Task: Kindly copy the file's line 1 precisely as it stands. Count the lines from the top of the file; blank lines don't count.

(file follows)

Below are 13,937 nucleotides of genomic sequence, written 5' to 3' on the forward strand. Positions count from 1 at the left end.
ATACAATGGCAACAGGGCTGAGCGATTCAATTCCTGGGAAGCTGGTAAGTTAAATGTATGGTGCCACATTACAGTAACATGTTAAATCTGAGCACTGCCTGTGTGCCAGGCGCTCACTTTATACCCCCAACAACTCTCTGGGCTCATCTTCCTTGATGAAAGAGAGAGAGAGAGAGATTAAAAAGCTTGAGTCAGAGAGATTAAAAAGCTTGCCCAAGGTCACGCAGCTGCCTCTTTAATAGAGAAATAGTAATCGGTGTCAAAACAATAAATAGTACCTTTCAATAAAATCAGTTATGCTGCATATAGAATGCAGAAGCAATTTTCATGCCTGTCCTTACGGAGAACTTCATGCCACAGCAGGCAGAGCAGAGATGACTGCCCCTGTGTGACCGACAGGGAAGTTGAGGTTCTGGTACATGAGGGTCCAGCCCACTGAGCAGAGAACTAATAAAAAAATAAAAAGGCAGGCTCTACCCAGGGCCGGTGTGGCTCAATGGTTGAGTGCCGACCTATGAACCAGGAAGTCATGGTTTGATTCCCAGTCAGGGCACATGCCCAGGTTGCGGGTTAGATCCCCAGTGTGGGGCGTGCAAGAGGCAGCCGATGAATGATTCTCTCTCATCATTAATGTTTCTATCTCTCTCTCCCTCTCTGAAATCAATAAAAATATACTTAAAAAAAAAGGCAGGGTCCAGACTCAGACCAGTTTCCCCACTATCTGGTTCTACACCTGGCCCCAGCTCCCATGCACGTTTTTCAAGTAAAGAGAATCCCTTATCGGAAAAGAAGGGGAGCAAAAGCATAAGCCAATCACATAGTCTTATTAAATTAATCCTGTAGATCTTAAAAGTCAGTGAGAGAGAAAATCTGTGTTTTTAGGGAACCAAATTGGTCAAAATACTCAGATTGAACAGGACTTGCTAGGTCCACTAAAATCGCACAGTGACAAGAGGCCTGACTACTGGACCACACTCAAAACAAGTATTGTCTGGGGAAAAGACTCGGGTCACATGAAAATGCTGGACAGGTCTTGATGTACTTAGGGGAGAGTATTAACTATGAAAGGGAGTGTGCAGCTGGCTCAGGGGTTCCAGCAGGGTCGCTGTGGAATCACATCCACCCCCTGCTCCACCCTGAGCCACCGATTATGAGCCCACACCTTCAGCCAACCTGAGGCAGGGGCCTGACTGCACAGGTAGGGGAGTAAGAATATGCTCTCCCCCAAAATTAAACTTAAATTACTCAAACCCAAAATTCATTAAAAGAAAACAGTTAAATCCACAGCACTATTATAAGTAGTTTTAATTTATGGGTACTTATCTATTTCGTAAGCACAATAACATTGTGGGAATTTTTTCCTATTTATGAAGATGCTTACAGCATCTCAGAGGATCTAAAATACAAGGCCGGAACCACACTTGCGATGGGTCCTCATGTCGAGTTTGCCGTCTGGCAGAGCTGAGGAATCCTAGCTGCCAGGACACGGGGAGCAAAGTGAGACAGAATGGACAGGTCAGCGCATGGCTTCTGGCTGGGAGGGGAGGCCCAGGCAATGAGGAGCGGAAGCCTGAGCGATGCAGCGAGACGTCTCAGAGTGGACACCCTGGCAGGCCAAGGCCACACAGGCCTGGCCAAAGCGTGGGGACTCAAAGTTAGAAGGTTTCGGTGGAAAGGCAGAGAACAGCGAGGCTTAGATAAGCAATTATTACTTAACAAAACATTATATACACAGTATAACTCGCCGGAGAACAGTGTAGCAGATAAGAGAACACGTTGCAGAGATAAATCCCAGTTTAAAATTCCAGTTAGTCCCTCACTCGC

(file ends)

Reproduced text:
Below are 13,937 nucleotides of genomic sequence, written 5' to 3' on the forward strand. Positions count from 1 at the left end.